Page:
Managing Director, Brian Rubins, discusses how property finance has become more complex in recent years but can be rewarding for those who can measure the risks and implement a wider process in an efficient and timely fashion.
Turn back the clock to when bridging finance was simple – Mr & Mrs Smith wanted buy a new home before selling their own property or a buy-to-let investor did not have time to wait for his long term loan – that was bridging finance, that was! Now, for some lenders, bridging finance covers a whole spectrum of assets and brokers and lenders need more information and greater knowledge to make informed lending decisions.
First, assets now range from commercial and residential investments to development sites, hotels and care homes and onwards. As some lenders have widened their offer, their processes have needed to change. For example, a panel valuer on a tick-box form for a multi let commercial investment? I don’t think so. It needs a detailed report from major firm, a Savills, CBRE, JLL or similar which covers tenant demand, rental values, investment yield and comparisons all of which lead to a Market Value, i.e. as is with the benefit of the income and possibly a V.P. (vacant possession) value, assuming the tenants have failed or moved on. Tenant quality and the unexpired period of the lease is often an issue. It not only affects the valuation but can prejudice the borrower’s ability to refinance. Term lenders wish to be confident that the rent will continue to be paid and if the lease expires a new tenant or tenants will be found. This becomes a major focus on single-let assets but equally is not ignored where investments are multi-let. Bridging lenders are alert to refinance / exit strategy risk and brokers need to consider this before starting the exercise.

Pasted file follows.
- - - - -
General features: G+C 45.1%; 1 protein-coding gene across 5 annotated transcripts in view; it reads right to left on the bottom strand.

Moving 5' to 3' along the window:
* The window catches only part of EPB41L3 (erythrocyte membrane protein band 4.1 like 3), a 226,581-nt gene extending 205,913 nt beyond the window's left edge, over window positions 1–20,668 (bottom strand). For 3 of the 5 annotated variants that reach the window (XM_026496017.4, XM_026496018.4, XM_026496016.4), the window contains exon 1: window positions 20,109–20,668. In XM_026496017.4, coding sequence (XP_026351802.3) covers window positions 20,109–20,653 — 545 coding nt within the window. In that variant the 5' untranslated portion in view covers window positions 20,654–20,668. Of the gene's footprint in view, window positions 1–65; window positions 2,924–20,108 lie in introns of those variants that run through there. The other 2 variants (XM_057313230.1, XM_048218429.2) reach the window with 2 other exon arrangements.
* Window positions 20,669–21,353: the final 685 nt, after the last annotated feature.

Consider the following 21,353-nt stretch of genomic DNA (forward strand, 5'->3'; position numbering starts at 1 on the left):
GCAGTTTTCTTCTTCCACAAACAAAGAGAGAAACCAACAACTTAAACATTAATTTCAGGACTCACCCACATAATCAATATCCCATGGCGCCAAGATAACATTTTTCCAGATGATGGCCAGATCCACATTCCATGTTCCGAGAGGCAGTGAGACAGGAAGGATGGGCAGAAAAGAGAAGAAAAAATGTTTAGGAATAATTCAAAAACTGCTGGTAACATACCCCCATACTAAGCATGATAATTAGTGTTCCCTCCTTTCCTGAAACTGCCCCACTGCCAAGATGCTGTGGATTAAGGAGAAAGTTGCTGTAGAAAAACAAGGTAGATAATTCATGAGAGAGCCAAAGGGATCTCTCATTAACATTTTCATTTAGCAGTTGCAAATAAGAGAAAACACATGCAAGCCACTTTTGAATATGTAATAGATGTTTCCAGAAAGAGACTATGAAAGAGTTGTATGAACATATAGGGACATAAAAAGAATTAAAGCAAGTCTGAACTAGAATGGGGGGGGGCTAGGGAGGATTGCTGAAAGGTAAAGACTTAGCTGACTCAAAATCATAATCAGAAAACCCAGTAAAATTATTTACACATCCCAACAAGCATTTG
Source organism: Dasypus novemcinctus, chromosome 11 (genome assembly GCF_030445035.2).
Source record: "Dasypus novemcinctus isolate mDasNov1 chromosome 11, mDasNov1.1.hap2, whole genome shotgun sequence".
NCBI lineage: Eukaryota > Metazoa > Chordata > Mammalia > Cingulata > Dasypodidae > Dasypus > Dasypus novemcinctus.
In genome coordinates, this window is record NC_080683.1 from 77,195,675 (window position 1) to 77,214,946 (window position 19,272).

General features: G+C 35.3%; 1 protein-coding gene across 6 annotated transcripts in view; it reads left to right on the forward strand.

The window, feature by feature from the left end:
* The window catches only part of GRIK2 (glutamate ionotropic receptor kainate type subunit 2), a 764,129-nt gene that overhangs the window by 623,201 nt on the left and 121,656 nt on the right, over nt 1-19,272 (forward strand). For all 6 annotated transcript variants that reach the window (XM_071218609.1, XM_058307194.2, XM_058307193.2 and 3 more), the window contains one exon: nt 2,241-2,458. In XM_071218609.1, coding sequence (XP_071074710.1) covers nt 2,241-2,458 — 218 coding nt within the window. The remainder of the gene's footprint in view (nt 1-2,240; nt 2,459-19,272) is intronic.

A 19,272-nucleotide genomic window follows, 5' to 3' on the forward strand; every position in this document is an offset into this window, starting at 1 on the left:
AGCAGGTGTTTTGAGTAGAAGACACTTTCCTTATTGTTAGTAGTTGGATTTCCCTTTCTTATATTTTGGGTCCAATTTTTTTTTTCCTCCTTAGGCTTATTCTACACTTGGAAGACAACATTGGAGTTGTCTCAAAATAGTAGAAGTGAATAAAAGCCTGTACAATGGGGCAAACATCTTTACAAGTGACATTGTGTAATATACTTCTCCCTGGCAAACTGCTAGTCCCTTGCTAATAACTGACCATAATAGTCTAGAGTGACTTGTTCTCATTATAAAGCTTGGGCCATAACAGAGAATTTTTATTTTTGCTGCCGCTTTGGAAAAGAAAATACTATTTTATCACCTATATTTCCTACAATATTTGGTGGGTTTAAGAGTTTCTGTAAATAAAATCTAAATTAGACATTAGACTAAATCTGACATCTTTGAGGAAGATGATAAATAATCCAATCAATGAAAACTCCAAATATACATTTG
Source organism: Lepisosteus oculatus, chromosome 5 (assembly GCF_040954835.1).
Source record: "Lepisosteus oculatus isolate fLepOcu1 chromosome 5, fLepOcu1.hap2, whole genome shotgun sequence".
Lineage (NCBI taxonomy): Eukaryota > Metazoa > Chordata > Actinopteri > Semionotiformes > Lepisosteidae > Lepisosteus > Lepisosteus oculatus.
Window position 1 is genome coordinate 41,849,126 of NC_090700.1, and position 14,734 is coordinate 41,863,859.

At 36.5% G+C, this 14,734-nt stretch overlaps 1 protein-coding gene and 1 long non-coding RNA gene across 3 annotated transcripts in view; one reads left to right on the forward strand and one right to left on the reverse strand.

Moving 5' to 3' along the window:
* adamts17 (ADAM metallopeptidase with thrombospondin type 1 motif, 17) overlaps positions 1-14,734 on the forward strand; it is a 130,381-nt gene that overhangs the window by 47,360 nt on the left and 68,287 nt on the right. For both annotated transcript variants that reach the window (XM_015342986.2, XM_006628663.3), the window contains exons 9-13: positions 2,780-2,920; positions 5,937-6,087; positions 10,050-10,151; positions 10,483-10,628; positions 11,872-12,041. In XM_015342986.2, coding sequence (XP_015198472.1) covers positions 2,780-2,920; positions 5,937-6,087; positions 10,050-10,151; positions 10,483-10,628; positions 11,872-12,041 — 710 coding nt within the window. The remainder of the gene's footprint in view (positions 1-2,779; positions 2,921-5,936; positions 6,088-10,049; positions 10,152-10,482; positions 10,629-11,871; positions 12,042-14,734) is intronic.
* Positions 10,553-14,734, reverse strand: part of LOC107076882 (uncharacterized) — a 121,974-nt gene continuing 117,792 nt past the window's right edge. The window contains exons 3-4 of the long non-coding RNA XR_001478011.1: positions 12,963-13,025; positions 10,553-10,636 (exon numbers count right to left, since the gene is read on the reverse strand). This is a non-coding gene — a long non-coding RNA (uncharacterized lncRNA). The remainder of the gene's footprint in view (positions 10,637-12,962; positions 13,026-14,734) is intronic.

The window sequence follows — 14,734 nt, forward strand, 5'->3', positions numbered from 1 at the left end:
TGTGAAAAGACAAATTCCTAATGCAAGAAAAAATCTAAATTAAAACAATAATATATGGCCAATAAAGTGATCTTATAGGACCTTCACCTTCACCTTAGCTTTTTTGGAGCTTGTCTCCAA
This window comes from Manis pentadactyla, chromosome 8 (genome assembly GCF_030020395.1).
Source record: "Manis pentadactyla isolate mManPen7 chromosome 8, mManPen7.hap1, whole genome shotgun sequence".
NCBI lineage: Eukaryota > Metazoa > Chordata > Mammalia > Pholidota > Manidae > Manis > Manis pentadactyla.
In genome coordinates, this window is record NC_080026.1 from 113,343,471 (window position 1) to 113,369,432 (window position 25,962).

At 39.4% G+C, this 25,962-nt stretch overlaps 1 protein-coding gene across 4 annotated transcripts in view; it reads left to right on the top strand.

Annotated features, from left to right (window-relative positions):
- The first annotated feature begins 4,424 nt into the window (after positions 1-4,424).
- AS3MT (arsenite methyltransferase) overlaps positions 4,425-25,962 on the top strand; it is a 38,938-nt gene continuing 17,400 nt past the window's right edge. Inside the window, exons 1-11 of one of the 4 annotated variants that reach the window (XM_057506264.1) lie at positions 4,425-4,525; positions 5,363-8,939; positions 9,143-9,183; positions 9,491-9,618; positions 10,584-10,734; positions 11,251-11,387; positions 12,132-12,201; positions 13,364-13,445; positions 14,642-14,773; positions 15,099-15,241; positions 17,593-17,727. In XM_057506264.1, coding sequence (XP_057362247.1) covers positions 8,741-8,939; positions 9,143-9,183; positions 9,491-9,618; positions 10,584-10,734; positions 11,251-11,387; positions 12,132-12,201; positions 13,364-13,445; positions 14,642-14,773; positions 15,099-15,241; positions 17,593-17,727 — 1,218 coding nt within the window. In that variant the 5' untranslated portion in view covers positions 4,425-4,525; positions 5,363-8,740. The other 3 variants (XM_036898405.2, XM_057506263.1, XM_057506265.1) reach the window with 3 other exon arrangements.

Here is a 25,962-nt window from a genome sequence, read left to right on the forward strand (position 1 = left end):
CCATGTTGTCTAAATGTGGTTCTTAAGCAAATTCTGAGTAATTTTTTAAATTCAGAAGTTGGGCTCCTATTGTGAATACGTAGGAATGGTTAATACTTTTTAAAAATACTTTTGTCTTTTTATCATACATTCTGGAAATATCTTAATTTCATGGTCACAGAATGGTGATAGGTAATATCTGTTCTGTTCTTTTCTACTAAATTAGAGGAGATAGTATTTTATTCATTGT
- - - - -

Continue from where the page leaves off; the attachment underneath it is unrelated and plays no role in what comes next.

Some bridging lenders really favour privately owned, purpose built student accommodation and are active in this market. These opportunities present issues specific to this asset class. For example, the university’s profile; is it an established institution with longevity or one of the newer places of learning which may fail to attract sufficient students? Similarly, are there already adequate halls of residence or, as is often the case, a dramatic undersupply? Where construction finance is being provided, will the new project be ready for the start of the academic year as if this is missed, the property will remain empty, burning interest, until the following September.
For those who also offer development finance, an extra set of skills are needed to analyse the ability and experience of the developer, the cost to carry out the project and the saleability of the finished product. Construction cost consultants need to be employed to report on the viability and then monitor the ongoing process.
What does all of this mean? Well in simple terms lenders are progressing beyond bridging finance as we knew it before and brokers and lenders alike need to gather additional skills. Simple it isn’t but profitable it can be for those who can measure the risks and implement the wider process in an efficient and timely fashion.
Brian Rubins, Managing Director, Alternative Bridging Corporation Limited